Assembly bill seeks to outlaw “bump stocks” and other rapid-fire devices

Image created by Phoenix7777, via Wikipedia Commons
A bump-fire stock, demonstrated in this image, is one of several ways to alter a semi-automatic rifle to increase its firing rate.

A new bill prohibiting the use of “bump-fire” rifle stocks and other rapid fire modifications has been introduced in the New York state Assembly.

Assemblywoman Patricia Fahy, D-Albany, wrote the legislation that is similar to, but not the same as, a recent Senate bill (S.6902) that would close a loophole in the current state law.

The possession, manufacturing, transportation, shipment and sale of any item accelerating a semi-automatic weapon’s rate of fire would be prohibited under the proposed law.

The bill, A.8717, has been referred to the Assembly Codes Committee and is co-sponsored by Assemblymembers Heastie, D-Bronx; Lentol, D-Brooklyn; Simotas, D-Astoria; Steck, D-Loudonville; Mosley, D-Crown Heights; and McDonald, D-Troy.

Section 265.01 of the Penal Law would be amended to outlaw the possession of “bump stocks” or any other equipment that increases the firing rate of semi-automatic weapons.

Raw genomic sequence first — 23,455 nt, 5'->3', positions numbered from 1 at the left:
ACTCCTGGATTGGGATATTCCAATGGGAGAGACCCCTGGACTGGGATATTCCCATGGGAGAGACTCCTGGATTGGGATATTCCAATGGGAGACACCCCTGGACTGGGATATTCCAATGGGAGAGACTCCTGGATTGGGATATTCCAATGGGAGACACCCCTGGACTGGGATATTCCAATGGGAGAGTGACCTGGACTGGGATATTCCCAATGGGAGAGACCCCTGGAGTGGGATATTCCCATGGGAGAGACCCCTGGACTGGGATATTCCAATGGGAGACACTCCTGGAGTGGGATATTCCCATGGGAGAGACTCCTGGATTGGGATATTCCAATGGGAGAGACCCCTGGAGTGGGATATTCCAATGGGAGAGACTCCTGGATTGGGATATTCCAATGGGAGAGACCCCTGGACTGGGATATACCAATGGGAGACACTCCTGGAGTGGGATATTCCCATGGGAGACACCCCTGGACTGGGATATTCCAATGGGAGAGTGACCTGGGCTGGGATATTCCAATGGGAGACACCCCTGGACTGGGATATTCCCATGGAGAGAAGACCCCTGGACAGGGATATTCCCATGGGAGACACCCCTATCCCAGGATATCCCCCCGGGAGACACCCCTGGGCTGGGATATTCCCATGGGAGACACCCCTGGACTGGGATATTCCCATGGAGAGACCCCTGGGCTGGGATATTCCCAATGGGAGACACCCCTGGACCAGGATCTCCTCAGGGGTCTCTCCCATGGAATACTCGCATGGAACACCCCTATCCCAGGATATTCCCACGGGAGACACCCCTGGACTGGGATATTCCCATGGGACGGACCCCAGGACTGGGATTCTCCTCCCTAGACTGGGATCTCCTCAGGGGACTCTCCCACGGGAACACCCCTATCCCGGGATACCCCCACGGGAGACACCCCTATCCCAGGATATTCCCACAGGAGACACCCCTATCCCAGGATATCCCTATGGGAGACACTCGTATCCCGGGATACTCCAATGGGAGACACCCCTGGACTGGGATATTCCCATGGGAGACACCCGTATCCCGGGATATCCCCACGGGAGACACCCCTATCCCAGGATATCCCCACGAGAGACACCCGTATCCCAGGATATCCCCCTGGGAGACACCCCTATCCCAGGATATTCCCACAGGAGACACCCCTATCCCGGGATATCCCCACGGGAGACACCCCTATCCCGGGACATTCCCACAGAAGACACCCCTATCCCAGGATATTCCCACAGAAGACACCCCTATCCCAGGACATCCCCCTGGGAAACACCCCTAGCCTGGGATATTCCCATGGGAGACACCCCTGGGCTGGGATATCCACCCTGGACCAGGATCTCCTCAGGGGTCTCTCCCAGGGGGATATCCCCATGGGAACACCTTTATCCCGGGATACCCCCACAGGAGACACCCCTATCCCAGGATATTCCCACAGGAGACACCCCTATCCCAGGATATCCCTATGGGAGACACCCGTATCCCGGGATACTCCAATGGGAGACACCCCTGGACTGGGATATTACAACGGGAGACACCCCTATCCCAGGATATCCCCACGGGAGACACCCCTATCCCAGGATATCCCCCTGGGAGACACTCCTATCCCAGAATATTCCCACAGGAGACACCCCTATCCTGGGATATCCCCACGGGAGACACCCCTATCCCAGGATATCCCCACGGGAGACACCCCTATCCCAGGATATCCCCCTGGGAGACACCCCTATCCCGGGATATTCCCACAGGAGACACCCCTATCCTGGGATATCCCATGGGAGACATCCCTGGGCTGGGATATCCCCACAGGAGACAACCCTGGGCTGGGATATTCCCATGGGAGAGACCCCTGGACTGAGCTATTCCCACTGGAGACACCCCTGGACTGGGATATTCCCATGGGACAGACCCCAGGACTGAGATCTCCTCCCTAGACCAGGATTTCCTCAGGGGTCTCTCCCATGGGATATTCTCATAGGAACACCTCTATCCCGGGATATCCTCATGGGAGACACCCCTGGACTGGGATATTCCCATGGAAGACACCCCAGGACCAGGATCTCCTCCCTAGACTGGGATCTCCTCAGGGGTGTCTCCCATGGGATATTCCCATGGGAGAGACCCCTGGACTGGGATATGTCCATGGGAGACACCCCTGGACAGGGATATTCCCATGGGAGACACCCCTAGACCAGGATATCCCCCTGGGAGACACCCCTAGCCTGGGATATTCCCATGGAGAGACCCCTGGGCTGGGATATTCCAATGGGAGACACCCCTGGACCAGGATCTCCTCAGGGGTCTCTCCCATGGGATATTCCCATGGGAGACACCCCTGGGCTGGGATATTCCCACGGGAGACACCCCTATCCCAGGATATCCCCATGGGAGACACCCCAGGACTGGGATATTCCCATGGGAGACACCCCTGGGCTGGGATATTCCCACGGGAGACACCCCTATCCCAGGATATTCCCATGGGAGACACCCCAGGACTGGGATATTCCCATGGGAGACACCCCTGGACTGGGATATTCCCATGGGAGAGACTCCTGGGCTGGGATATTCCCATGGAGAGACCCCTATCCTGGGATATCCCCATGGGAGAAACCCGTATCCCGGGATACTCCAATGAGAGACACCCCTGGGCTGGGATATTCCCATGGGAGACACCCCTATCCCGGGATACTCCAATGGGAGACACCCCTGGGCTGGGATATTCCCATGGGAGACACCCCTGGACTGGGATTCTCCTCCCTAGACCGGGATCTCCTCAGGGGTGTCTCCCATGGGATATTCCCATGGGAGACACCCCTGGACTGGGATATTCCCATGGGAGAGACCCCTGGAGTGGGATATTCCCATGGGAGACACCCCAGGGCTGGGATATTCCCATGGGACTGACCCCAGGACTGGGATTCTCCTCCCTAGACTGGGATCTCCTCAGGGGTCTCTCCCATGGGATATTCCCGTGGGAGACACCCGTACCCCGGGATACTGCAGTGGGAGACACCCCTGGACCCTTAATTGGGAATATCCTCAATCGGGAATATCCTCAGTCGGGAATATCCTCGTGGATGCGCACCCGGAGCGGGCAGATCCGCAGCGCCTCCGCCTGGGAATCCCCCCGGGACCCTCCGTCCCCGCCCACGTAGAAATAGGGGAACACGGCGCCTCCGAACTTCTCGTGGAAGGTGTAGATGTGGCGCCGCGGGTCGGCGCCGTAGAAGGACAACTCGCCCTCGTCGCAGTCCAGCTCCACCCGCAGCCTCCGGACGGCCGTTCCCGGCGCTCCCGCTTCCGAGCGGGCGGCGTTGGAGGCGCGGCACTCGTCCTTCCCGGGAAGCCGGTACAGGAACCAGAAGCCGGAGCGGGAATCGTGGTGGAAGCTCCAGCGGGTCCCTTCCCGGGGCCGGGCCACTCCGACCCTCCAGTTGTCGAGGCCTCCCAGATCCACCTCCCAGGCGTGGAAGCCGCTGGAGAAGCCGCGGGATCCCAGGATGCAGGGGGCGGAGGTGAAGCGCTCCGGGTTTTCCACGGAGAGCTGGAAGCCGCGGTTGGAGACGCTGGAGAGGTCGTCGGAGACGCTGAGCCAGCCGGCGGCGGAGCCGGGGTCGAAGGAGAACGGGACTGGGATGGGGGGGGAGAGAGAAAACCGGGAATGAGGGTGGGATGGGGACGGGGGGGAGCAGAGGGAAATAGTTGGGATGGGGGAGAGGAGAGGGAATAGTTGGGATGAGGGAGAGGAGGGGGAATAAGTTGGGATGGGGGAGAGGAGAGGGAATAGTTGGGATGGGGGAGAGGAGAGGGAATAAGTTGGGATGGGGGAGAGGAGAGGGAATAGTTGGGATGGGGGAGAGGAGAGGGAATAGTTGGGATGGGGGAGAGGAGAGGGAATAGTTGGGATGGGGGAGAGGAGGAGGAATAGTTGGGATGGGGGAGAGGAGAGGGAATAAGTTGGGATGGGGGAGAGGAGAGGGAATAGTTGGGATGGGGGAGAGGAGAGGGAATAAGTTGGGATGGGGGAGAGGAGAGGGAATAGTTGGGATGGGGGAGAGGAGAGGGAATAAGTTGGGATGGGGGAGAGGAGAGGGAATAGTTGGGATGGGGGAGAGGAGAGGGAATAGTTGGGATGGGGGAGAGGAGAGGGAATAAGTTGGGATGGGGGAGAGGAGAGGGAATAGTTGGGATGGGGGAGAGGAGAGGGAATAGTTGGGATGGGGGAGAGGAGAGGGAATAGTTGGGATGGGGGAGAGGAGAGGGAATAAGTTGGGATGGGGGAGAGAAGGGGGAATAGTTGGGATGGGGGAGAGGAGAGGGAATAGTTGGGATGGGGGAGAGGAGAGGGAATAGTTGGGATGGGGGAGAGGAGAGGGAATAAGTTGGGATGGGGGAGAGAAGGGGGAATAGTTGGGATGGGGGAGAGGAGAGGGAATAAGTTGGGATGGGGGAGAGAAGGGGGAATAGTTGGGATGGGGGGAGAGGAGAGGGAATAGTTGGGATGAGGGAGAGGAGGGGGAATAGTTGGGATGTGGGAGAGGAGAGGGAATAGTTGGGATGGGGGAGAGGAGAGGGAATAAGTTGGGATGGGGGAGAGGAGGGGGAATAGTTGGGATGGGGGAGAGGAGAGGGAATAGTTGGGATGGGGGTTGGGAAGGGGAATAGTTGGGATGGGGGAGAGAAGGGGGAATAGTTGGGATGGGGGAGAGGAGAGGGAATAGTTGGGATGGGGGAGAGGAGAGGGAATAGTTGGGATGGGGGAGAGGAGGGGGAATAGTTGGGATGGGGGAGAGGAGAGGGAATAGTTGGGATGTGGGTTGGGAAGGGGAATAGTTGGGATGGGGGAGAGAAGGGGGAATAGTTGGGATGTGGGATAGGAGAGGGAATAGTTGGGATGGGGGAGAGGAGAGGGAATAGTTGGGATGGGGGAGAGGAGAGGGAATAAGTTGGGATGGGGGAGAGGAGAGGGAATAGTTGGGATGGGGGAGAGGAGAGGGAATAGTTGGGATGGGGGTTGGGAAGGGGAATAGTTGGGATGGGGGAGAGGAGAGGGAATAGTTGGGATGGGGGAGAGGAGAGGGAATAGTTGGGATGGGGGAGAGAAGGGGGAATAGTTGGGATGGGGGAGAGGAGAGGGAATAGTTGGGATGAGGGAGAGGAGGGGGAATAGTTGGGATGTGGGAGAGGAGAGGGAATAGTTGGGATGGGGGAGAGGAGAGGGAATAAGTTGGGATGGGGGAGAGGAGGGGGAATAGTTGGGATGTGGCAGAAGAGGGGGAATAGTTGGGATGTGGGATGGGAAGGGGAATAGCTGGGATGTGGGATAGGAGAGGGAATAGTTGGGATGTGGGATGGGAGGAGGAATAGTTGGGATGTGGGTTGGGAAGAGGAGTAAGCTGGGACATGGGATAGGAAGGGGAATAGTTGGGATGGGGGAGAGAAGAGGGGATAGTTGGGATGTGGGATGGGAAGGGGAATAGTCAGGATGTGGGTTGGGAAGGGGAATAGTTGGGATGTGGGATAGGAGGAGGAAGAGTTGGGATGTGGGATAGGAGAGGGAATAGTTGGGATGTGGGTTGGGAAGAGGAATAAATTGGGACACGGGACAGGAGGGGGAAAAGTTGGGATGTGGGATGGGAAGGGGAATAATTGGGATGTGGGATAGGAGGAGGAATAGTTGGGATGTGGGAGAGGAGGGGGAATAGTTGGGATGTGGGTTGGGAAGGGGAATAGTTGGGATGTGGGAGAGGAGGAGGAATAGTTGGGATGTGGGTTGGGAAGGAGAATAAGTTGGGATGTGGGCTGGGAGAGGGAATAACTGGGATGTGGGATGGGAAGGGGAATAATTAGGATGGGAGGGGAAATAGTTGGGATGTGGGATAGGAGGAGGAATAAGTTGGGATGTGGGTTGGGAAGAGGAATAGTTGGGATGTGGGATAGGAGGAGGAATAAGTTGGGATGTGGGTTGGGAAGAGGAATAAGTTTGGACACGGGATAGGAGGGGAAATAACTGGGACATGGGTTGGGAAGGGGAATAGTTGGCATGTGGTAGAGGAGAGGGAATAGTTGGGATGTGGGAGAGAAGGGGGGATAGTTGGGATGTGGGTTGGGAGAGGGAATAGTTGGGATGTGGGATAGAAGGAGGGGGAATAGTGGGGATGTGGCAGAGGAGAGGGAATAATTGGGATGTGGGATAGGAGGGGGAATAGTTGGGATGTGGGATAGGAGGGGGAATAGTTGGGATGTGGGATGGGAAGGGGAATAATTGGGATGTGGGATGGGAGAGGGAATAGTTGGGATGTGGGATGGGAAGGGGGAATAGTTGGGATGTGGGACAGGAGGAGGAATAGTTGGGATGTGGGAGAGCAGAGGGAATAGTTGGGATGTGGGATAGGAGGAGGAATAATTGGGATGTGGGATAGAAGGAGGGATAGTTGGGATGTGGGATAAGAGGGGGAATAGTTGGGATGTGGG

The amendment to the law calls for criminal possession of a weapon in the fourth degree if the guilty possesses a trigger crank, a bump-fire device, or any attachment that alters the firing rate. In addition, the manufacturing of those devices would be considered a class E felony.

State Democrats are working toward gun regulations in the wake of the Las Vegas massacre which left 58 dead and 527 wounded.

A number of the shooter’s rifles recovered at the crime scene were equipped with bump-fire stocks which allowed him to fire at a rate near that of an automatic rifle. The weapon attachment is currently legal because it does not technically modify the weapon. A “bump stock” uses the weapon’s recoil to quickly bounce the trigger back into a shooter’s trigger finger repeatedly, drastically increasing the rate of fire.

Assemblyman Fred Thiele, I-Southampton, urged Albany and Washington to “correct this flaw” immediately.

“The tragedy in Las Vegas clearly points to a flaw in both state and federal firearms laws,” Thiele said. “There is no valid reason that any citizen needs to possess the functional equivalent of a machine gun.”